Exploring Ordained Ministry
You may feel clear that God is calling you to the Ordained Ministry or you may still be unsure. However it is for you, first follow some of the steps recommended in the Vocation section of this website.
Then you should speak to your vicar or chaplain. You should have been worshipping regularly in your home parish for at least six months, long enough to be known by the ministers and other church members.
Your vicar may then send you to see the Diocesan Director of Ordinands (DDO) who works with the Vocations Team. They are there to help you explore your sense of call. They will want to hear your own personal sense of being called and they will also talk with you about the ‘call of the Church’. It is important that you are informed and realistic about the joys and challenges of the Ordained Ministry and it is also important that other people can hear and recognise God’s call on your life.
The DDO oversees a process of discernment on behalf of the Sponsoring Bishop, which is set out in a flowchart. Typically this process of discernment takes between one and two years. It is rigorous and searching and requires some courage and patience! We are looking for evidence of particular gifts and aptitudes – see the Selection Criteria. The DDO may ask a candidate to do some reading, study, a parish placement and some work with a spiritual director. After a number of interviews with the DDO the candidate is interviewed by two Examining Chaplains before meeting with the Sponsoring Bishop who decides whether or not to sponsor them for a Bishop’s Advisory Panel (BAP). The BAP is a residential three-day conference run by the Ministry Division of the Church of England during which candidates are interviewed by three Bishop’s Advisers interviews, do a piece of written work, make a presentation and chair a meeting. The Advisers make a recommendation to the Sponsoring Bishop who decides whether a candidate should begin training for the Ordained Ministry.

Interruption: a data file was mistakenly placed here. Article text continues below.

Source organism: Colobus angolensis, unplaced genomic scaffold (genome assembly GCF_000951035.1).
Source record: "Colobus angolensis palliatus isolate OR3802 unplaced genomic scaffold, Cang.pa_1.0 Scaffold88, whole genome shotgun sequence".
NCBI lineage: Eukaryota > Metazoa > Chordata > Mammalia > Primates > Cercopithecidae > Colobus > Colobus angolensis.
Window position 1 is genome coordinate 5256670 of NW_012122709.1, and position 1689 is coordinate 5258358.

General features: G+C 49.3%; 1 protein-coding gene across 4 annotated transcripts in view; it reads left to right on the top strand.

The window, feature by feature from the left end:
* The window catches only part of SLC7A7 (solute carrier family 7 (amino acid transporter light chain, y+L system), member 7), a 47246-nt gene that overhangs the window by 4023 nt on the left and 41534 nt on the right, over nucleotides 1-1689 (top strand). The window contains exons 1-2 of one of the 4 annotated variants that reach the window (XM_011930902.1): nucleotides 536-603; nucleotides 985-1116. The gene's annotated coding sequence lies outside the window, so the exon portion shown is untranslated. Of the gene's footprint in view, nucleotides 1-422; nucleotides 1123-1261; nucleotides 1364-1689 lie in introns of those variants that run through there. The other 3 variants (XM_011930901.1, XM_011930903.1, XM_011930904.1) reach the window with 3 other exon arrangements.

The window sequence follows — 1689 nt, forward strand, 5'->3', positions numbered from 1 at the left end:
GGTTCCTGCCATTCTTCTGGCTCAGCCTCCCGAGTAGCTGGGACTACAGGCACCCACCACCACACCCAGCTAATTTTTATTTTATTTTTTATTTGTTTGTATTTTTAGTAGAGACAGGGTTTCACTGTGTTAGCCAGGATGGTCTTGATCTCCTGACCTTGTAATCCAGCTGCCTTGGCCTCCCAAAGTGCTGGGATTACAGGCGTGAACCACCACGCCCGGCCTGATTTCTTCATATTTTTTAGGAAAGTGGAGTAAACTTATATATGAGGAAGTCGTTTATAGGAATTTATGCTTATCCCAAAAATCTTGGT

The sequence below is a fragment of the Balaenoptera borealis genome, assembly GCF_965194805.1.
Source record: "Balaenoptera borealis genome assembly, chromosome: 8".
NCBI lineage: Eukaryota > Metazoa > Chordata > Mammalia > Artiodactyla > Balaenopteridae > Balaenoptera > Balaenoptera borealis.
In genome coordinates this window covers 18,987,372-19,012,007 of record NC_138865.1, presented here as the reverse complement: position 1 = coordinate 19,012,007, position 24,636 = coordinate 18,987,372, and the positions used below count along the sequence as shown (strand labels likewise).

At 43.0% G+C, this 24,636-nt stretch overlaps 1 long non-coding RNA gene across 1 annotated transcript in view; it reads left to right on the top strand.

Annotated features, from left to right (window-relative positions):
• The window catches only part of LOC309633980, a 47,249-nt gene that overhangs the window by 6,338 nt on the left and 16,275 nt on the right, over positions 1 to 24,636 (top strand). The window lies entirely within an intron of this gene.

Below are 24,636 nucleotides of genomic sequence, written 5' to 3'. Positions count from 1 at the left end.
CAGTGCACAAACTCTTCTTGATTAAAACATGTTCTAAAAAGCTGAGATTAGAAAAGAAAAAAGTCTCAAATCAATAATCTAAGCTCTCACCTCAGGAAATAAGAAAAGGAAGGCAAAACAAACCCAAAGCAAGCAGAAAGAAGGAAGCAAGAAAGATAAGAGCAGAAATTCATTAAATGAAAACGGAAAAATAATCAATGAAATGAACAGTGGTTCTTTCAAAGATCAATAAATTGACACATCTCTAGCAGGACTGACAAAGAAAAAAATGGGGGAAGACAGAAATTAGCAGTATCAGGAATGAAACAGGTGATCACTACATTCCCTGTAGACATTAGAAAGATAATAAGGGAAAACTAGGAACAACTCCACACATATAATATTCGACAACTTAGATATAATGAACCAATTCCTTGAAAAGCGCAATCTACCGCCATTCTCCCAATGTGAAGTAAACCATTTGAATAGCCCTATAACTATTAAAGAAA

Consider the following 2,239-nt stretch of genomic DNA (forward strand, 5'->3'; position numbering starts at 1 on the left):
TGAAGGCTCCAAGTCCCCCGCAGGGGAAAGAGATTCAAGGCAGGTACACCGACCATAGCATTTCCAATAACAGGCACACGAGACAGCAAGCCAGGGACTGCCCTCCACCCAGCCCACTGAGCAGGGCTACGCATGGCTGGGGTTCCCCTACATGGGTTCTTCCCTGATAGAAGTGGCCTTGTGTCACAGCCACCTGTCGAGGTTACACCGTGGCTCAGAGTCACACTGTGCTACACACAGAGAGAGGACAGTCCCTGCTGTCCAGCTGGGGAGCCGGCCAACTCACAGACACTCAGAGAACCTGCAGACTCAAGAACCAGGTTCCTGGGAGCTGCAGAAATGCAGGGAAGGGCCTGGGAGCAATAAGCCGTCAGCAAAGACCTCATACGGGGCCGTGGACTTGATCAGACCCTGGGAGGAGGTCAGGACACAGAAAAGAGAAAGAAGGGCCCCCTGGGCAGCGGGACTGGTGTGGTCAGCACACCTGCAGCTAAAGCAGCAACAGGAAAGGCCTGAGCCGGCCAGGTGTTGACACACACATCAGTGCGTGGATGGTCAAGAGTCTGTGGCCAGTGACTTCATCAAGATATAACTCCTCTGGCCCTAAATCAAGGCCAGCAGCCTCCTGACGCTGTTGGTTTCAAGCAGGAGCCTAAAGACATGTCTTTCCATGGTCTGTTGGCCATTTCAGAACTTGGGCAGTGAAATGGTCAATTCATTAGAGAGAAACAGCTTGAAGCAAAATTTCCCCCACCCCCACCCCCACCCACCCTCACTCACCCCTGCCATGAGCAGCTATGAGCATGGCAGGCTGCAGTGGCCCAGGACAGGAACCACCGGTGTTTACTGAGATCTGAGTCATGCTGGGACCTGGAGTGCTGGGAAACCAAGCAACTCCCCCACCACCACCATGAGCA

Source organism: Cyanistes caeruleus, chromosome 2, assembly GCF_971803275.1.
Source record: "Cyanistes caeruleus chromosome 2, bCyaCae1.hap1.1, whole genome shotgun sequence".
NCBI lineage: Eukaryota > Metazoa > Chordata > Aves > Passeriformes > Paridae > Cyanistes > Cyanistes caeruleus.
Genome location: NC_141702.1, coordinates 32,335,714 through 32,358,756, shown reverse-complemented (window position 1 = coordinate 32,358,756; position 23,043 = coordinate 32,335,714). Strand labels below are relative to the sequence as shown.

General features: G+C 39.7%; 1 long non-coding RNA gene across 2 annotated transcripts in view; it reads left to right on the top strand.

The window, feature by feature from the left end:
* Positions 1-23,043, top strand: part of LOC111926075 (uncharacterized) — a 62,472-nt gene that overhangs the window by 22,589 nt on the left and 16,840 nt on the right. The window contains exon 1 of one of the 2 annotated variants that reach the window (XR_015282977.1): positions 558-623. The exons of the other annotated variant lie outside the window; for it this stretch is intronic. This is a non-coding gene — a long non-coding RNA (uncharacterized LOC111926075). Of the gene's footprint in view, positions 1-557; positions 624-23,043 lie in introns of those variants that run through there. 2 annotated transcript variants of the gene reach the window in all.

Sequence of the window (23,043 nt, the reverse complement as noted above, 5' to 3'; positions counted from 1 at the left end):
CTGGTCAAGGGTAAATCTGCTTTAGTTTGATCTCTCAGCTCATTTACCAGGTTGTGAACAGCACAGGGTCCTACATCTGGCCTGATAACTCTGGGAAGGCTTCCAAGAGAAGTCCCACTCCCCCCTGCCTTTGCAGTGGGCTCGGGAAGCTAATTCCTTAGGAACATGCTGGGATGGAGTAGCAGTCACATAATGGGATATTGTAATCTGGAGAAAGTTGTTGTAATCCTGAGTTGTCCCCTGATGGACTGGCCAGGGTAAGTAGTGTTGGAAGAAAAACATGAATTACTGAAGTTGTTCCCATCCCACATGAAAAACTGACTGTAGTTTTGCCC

Following a BAP an Ordinand trains for two or three years, either full-time or part-time depending on age, prior learning and experience. It is important to discuss options carefully with the DDO.
- under 32, an Ordinand will normally undertake three years’ training full time at a college, unless they already have a degree in theology, in which case the course is usually two years.
- between 30 and 49, an Ordinand will normally train either two years full time or three years part time.
- Over 50, an Ordinand will most likely train on a course. The length and content of training is decided by the Sponsoring Bishop.
Details of colleges and courses can be found at www.aocm.org.uk
College or course fees are paid by the Church of England. For those training part-time there is a small grant towards travel and books. For those training full-time the Diocese may offer a means-tested maintenance grant.
There are three ‘orders of ministry’ – bishops, priests and deacons. You can explore these strands of ministry in Steve Croft’s book, ‘Ministry in Three Dimensions’ (see booklist).
Many people who explore ordained ministry think of themselves as being a vicar in a local church community. However, some priests minister to people in their place of work, in a hospital, prison or university chaplaincy.